This photo of Marilyn at Niagara Falls – taken by Jock Carroll – led to a lively discussion among members of a local Facebook group, as Don Redmond reports for the In Niagara website.
“A photo of then-starlet Marilyn Monroe at Niagara Falls for the filming on the 1953 murder mystery Niagara brought back plenty of memories for Facebook readers.
On the ‘Niagara History and Trivia’ page [see here], one member posted an old photo used by the local newspaper during the June 1952 filming almost 70 years ago and the recollections came flooding onto the post.
While she and the film crew were only in the city for two weeks, older Niagara Falls residents seem to remember it as though it were yesterday.
‘When she was down at the Falls, promoting the movie, our family went down there and my Dad sent me to ask for her autograph (he was a huge fan),’ said one. ‘She graciously agreed (who can resist an adorable 5-year-old little girl?) He kept that in his wallet for years. He died at 40 and I have no idea what ever became of that autograph.’
‘I still remember her sitting near the railing by the Falls, even at my young age. She was so beautiful!’ she continued.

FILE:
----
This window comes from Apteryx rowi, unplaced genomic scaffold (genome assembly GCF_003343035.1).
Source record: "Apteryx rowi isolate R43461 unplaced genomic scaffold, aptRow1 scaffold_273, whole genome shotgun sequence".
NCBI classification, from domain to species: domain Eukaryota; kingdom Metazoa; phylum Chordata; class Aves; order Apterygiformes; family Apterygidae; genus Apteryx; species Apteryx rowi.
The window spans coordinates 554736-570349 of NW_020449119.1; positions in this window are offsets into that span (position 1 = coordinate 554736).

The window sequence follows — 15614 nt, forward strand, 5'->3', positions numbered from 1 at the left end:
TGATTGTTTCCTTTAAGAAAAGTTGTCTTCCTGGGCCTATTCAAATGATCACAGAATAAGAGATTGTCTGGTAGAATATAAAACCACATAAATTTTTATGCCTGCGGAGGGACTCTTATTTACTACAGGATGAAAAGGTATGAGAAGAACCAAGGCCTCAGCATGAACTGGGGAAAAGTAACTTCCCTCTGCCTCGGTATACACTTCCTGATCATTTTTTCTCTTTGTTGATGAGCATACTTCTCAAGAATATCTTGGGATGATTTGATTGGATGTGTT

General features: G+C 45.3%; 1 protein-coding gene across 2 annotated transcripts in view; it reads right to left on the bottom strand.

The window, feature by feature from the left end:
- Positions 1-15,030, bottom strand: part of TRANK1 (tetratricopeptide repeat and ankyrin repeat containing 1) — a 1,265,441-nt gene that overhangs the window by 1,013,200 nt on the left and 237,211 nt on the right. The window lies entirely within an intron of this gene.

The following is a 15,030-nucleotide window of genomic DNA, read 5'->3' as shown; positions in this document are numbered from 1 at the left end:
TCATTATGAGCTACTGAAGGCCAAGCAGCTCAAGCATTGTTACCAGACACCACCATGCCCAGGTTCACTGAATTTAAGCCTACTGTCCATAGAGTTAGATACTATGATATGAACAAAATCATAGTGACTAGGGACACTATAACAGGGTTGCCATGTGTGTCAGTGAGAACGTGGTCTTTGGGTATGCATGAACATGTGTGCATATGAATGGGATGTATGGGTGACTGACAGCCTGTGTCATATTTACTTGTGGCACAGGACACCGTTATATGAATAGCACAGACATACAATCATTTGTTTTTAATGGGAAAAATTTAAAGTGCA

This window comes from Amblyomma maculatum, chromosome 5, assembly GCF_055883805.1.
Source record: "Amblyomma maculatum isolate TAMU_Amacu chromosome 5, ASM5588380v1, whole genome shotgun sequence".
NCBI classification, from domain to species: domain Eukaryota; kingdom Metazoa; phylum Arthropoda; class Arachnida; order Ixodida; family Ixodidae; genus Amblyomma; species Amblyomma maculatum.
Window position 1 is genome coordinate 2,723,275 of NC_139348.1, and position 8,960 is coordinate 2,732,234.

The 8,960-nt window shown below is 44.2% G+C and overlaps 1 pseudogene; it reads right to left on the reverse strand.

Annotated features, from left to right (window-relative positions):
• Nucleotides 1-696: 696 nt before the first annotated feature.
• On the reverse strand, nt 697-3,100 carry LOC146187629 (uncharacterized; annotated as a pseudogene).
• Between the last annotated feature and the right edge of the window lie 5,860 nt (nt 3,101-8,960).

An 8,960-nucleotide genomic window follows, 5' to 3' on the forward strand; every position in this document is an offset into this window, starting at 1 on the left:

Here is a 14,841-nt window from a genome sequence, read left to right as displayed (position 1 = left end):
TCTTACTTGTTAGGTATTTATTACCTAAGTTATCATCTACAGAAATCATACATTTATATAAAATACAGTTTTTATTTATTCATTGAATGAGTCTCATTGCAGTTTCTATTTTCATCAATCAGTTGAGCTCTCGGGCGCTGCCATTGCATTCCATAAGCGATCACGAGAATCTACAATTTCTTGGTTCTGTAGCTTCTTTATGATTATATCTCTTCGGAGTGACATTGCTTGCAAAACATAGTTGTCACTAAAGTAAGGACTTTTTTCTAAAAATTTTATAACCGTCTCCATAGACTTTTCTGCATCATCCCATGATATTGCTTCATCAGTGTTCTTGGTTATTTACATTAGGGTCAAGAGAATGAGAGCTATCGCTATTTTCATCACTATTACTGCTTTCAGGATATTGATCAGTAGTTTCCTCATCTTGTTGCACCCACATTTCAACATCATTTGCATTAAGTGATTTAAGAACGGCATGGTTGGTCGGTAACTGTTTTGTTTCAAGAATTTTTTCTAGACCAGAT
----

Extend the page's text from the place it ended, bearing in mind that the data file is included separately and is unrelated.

Monroe stayed in Room 801 of the General Brock Hotel, now called the Crowne Plaza Hotel in Niagara Falls. When 20th Century Fox filmed Niagara, Monroe and co-stars Joseph Cotten and Jean Peters all stayed at the Brock.
The hotel, built in 1929, remains filled with pictures of Monroe and the film itself as they line the hallways of the eighth floor. Visitors can still request Room 801 at the Crowne Plaza but as you can imagine, its availability might be limited given the suite’s star-power.
On a humorous note, another poster said, ‘My grandfather was crossing the border in one of his big trucks. She crossed the road in front of him, posed for a pic in front of his truck and kept going. He never knew who took the pic or if anyone ever saw it.’
Two posters knew two of the extras quite well. ‘My uncle (Donny Thompson) played a sailor. He had one line,’ said one. We’re not sure if this was the case at the time but if you have even a single line in a modern movie, you are automatically paid scale. Said another: ‘My Dad got to be one of the extras in the movie.’
And finally, said another, ‘A story I heard in my family for years was when my parents and me went down to see her, she came over to them, looked at me in my buggy and said how cute I was! They, too, said she was lovely and pleasant.'”